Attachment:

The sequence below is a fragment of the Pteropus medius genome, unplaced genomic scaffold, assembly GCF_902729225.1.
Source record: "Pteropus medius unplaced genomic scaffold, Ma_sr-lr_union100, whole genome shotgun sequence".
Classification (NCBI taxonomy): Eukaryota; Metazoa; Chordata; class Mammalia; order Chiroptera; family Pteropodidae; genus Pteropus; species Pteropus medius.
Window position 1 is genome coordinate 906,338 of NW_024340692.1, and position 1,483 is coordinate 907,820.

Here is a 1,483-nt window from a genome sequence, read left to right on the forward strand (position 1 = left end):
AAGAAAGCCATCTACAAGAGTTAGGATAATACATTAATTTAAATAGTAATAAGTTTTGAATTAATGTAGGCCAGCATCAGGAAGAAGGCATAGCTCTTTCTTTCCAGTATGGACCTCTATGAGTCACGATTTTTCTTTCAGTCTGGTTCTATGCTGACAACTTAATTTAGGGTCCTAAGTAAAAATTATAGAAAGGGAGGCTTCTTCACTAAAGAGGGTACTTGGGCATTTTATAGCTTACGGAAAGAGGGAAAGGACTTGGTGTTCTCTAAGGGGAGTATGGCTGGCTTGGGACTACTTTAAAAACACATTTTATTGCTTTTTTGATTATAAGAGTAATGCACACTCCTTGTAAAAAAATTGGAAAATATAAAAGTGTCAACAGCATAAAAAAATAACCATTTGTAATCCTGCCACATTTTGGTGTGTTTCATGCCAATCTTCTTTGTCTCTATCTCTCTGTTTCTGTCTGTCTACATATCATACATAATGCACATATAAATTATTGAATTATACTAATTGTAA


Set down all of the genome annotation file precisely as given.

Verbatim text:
The sequence below is a fragment of the Pteropus medius genome, unplaced genomic scaffold, assembly GCF_902729225.1.
Source record: "Pteropus medius unplaced genomic scaffold, Ma_sr-lr_union100, whole genome shotgun sequence".
Classification (NCBI taxonomy): Eukaryota; Metazoa; Chordata; class Mammalia; order Chiroptera; family Pteropodidae; genus Pteropus; species Pteropus medius.
Window position 1 is genome coordinate 906,338 of NW_024340692.1, and position 1,483 is coordinate 907,820.

Here is a 1,483-nt window from a genome sequence, read left to right on the forward strand (position 1 = left end):
AAGAAAGCCATCTACAAGAGTTAGGATAATACATTAATTTAAATAGTAATAAGTTTTGAATTAATGTAGGCCAGCATCAGGAAGAAGGCATAGCTCTTTCTTTCCAGTATGGACCTCTATGAGTCACGATTTTTCTTTCAGTCTGGTTCTATGCTGACAACTTAATTTAGGGTCCTAAGTAAAAATTATAGAAAGGGAGGCTTCTTCACTAAAGAGGGTACTTGGGCATTTTATAGCTTACGGAAAGAGGGAAAGGACTTGGTGTTCTCTAAGGGGAGTATGGCTGGCTTGGGACTACTTTAAAAACACATTTTATTGCTTTTTTGATTATAAGAGTAATGCACACTCCTTGTAAAAAAATTGGAAAATATAAAAGTGTCAACAGCATAAAAAAATAACCATTTGTAATCCTGCCACATTTTGGTGTGTTTCATGCCAATCTTCTTTGTCTCTATCTCTCTGTTTCTGTCTGTCTACATATCATACATAATGCACATATAAATTATTGAATTATACTAATTGTAA